He and business partner Paco Vique chose the name as "a word play on the title of a novel [The Savage Detectives] by a favorite author, Roberto Bolaño," the Morning News wrote. They hope to open the Wild Detectives, "a venue for readings and lectures, browsing and buying with offerings of coffee, wine, beer, food and vinyl records," by late spring.
Last Borders Auction: Flagship Sign for Sale Online
|photo: Daniel Brenner|
The Borders Books & Music sign from the flagship Borders store in Ann Arbor, Mich., has been put up for charitable auction by the Book Industry Charitable Foundation, with all money raised going to Foundation programs that assist bookstore employees with emergency financial grants. The sign had been removed New Year's Eve and was donated by building owner Malcolm Properties to the Foundation.
Through January 31, anyone can bid on the letters online. The two-foot-tall letters, made out of metal and Plexiglas, "are waiting to adorn your bookshelf, wall, cupboard, indoors or out--wherever you want a little fun," the Foundation says. "Whether you want one of the distinctive B's, your initials, a favorite letter, or enough letters to spell out a special word or name, be sure to bid early and often!"
Lance Armstrong Lawsuit: It's About the Bilk
Two readers of Lance Armstrong's It's Not About the Bike filed suit Tuesday against him and his publishers in U.S. District Court of California, claiming the book (as well as his Every Second Counts) "is a fraud based on lies and false advertising," USA Today reported, adding that the suit "seeks class-action status on behalf of other readers and is asking for refunds and other costs." In a highly publicized interview with Oprah Winfrey last week, Armstrong admitted he had cheated during his cycling career.
Image of the Day: Happy Panel Subject
Last Wednesday, Watchung Booksellers, Montclair, N.J., hosted a combination party and Writing Matters event for Jenny Milchman, creator of Take Your Child to a Bookstore Day and co-host of the very same Writing Matters series, on the occasion of the publication of her first novel, Cover of Snow (Ballantine). Some 80 people heard the panel talk about "From Conception to Publication: Bringing a Novel Out from a Major House Today." From left: Milchman's editor, Linda Marrow, senior v-p at Ballantine; Milchman; and her agent, Julia Kenny of the Markson Thoma Literary Agency.
Barbara Meade: 'Able to Absorb New Books Gradually'
The Washington Post has a q&a with the delightful Barbara Meade, longtime co-owner of Politics & Prose, who earlier this month announced that she has retired from bookselling.
In our favorite part, which makes retirement tempting, Meade was asked what it's like being a book customer now. She responded: "I enjoy being able to sit down and read a chapter of a book, see whether I'm interested in buying it or not. I'm learning a lot about what it feels like to be a customer. It feels--I'm trying to think of the right word--overwhelming, in the sense that there are so many to look at, so much that is new all the time. When you have a regular schedule, you don't have to deal with such an onslaught of new books. You can absorb them gradually."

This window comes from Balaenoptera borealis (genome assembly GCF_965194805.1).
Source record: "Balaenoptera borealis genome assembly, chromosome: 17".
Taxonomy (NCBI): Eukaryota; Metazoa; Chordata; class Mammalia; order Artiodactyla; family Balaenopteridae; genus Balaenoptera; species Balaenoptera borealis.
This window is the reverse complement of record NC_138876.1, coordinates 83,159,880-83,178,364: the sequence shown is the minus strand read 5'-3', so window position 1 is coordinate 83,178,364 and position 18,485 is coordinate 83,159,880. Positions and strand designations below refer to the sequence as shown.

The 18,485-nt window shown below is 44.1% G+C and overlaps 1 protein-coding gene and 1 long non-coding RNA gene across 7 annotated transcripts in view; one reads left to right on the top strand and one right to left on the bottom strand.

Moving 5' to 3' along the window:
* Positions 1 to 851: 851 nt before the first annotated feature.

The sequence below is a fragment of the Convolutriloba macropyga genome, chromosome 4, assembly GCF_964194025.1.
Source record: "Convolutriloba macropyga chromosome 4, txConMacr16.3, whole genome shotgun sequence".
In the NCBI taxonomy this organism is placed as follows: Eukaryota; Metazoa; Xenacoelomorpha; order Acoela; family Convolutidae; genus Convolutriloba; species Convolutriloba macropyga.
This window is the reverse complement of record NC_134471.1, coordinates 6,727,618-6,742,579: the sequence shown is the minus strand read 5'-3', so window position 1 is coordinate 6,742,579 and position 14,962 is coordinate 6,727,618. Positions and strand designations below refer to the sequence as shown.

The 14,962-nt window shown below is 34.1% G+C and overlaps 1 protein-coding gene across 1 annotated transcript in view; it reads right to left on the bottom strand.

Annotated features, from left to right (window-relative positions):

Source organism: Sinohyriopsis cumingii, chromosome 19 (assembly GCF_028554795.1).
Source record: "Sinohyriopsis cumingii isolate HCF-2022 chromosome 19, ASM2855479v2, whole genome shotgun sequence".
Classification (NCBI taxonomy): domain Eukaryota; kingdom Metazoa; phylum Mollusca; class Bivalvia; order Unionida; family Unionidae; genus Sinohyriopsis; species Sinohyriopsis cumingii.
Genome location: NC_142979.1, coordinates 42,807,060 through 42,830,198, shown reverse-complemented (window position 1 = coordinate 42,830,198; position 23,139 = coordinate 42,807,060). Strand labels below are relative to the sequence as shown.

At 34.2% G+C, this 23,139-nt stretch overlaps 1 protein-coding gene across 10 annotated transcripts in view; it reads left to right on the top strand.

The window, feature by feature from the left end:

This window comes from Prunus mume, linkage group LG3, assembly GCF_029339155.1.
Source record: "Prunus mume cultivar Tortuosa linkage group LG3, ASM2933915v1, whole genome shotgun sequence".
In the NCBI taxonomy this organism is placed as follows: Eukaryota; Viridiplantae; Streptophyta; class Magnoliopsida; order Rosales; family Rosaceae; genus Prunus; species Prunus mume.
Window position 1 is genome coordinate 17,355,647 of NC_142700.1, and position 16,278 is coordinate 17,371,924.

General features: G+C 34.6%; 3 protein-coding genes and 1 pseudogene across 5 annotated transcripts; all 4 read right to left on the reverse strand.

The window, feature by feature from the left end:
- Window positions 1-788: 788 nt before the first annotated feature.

Videos of the Day: Daedalus Does Downton
Daedalus Books has assembled an entertaining collection of Downton Abbey-related videos. We especially enjoyed "Top 10 Maggie Moments."
Book Trailer of the Day: Indiscretion
Indiscretion, a debut novel by Charles Dubow (Morrow).
Media and Movies
Media Heat: After the Music Stopped
Tomorrow on CNBC's Squawk Box: Alan S. Blinder, author of After the Music Stopped: The Financial Crisis, the Response, and the Work Ahead (Penguin Press, $29.95, 9781594205309). He will also appear on Bloomberg's Taking Stock with Pimm Fox and Bloomberg Radio's Hays Advantage.
This Weekend on Book TV: Sonia Sotomayor
Book TV airs on C-Span 2 this week from 8 a.m. Saturday to 8 a.m. Monday and focuses on political and historical books as well as the book industry. The following are highlights for this coming weekend. For more information, go to Book TV's website.
Saturday, January 26
5 p.m. Barbara Matusow talks about the life and career of her late husband, Jack Nelson, and his memoir Scoop: The Evolution of a Southern Reporter (University Press of Mississippi, $26, 9781617036583) with former President Jimmy Carter, Andrew Young and Terry Adamson. (Re-airs Sunday at 8 p.m.)
7 p.m. Max Boot presents his book Invisible Armies: An Epic History of Guerrilla Warfare From Ancient Times to the Present (Liveright, $35, 9780871404244). (Re-airs Monday at 2 a.m.)
8 p.m. Supreme Court Justice Sonia Sotomayor discusses her memoir, My Beloved World (Knopf, $27.95, 9780307594884). (Re-airs Sunday at 10 p.m.)
9 p.m. John Allison talks about his book The Financial Crisis and the Free Market Cure: Why Pure Capitalism is the World Economy's Only Hope (McGraw-Hill, $28, 9780071806770). (Re-airs Sunday at 5 p.m.)
10 p.m. After Words. Russell Wild, Saturday Evening Post financial contributor, interviews Helaine Olen, author of Pound Foolish: Exposing the Dark Side of the Personal Finance Industry (Portfolio, $27.95, 9781591844891). (Re-airs Sunday at 9 p.m. and Monday at 12 a.m. & 3 a.m., and February 3 at 11 a.m.)